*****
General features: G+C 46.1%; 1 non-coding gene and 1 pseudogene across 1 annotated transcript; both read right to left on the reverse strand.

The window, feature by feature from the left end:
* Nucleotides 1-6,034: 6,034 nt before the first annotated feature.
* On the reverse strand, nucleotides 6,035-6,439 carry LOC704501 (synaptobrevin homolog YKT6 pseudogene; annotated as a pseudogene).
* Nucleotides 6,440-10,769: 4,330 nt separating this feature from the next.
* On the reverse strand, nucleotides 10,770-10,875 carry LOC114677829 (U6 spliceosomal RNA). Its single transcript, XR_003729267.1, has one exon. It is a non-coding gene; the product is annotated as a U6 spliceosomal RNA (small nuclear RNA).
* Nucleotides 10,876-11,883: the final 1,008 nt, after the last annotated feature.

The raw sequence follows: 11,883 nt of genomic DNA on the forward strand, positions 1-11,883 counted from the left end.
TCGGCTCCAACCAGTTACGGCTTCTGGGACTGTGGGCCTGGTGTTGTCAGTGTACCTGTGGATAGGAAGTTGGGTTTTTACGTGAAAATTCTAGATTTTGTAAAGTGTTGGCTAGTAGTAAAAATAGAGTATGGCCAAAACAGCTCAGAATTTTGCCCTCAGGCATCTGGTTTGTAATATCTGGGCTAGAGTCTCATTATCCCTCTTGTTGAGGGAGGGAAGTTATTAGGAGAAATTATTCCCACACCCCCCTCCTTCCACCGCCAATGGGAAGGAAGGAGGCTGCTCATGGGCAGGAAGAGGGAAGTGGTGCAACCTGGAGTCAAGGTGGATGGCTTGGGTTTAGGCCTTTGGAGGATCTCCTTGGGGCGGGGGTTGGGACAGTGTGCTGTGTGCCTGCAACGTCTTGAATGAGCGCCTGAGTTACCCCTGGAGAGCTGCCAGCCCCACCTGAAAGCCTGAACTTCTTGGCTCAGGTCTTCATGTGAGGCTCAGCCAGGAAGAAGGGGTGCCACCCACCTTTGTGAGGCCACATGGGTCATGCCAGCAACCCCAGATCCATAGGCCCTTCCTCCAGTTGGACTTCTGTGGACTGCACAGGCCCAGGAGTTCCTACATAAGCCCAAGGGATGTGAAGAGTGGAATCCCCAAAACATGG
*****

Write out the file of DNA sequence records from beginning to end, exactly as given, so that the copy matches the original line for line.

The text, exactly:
General features: G+C 46.1%; 1 non-coding gene and 1 pseudogene across 1 annotated transcript; both read right to left on the reverse strand.

The window, feature by feature from the left end:
* Nucleotides 1-6,034: 6,034 nt before the first annotated feature.
* On the reverse strand, nucleotides 6,035-6,439 carry LOC704501 (synaptobrevin homolog YKT6 pseudogene; annotated as a pseudogene).
* Nucleotides 6,440-10,769: 4,330 nt separating this feature from the next.
* On the reverse strand, nucleotides 10,770-10,875 carry LOC114677829 (U6 spliceosomal RNA). Its single transcript, XR_003729267.1, has one exon. It is a non-coding gene; the product is annotated as a U6 spliceosomal RNA (small nuclear RNA).
* Nucleotides 10,876-11,883: the final 1,008 nt, after the last annotated feature.

The raw sequence follows: 11,883 nt of genomic DNA on the forward strand, positions 1-11,883 counted from the left end.
TCGGCTCCAACCAGTTACGGCTTCTGGGACTGTGGGCCTGGTGTTGTCAGTGTACCTGTGGATAGGAAGTTGGGTTTTTACGTGAAAATTCTAGATTTTGTAAAGTGTTGGCTAGTAGTAAAAATAGAGTATGGCCAAAACAGCTCAGAATTTTGCCCTCAGGCATCTGGTTTGTAATATCTGGGCTAGAGTCTCATTATCCCTCTTGTTGAGGGAGGGAAGTTATTAGGAGAAATTATTCCCACACCCCCCTCCTTCCACCGCCAATGGGAAGGAAGGAGGCTGCTCATGGGCAGGAAGAGGGAAGTGGTGCAACCTGGAGTCAAGGTGGATGGCTTGGGTTTAGGCCTTTGGAGGATCTCCTTGGGGCGGGGGTTGGGACAGTGTGCTGTGTGCCTGCAACGTCTTGAATGAGCGCCTGAGTTACCCCTGGAGAGCTGCCAGCCCCACCTGAAAGCCTGAACTTCTTGGCTCAGGTCTTCATGTGAGGCTCAGCCAGGAAGAAGGGGTGCCACCCACCTTTGTGAGGCCACATGGGTCATGCCAGCAACCCCAGATCCATAGGCCCTTCCTCCAGTTGGACTTCTGTGGACTGCACAGGCCCAGGAGTTCCTACATAAGCCCAAGGGATGTGAAGAGTGGAATCCCCAAAACATGG